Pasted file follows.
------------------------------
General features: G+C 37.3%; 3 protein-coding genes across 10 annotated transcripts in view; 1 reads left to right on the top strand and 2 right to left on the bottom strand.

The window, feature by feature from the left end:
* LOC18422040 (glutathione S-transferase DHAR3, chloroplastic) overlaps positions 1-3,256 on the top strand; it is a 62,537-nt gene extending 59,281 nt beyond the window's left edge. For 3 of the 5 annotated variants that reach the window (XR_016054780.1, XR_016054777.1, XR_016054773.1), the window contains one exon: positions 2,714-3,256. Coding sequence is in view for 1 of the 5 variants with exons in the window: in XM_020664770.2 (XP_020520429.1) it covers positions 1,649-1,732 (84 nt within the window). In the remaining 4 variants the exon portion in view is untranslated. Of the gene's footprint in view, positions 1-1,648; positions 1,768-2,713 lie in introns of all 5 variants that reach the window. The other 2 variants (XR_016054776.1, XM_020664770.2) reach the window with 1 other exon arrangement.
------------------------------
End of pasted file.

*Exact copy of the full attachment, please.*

General features: G+C 37.3%; 3 protein-coding genes across 10 annotated transcripts in view; 1 reads left to right on the top strand and 2 right to left on the bottom strand.

The window, feature by feature from the left end:
* LOC18422040 (glutathione S-transferase DHAR3, chloroplastic) overlaps positions 1-3,256 on the top strand; it is a 62,537-nt gene extending 59,281 nt beyond the window's left edge. For 3 of the 5 annotated variants that reach the window (XR_016054780.1, XR_016054777.1, XR_016054773.1), the window contains one exon: positions 2,714-3,256. Coding sequence is in view for 1 of the 5 variants with exons in the window: in XM_020664770.2 (XP_020520429.1) it covers positions 1,649-1,732 (84 nt within the window). In the remaining 4 variants the exon portion in view is untranslated. Of the gene's footprint in view, positions 1-1,648; positions 1,768-2,713 lie in introns of all 5 variants that reach the window. The other 2 variants (XR_016054776.1, XM_020664770.2) reach the window with 1 other exon arrangement.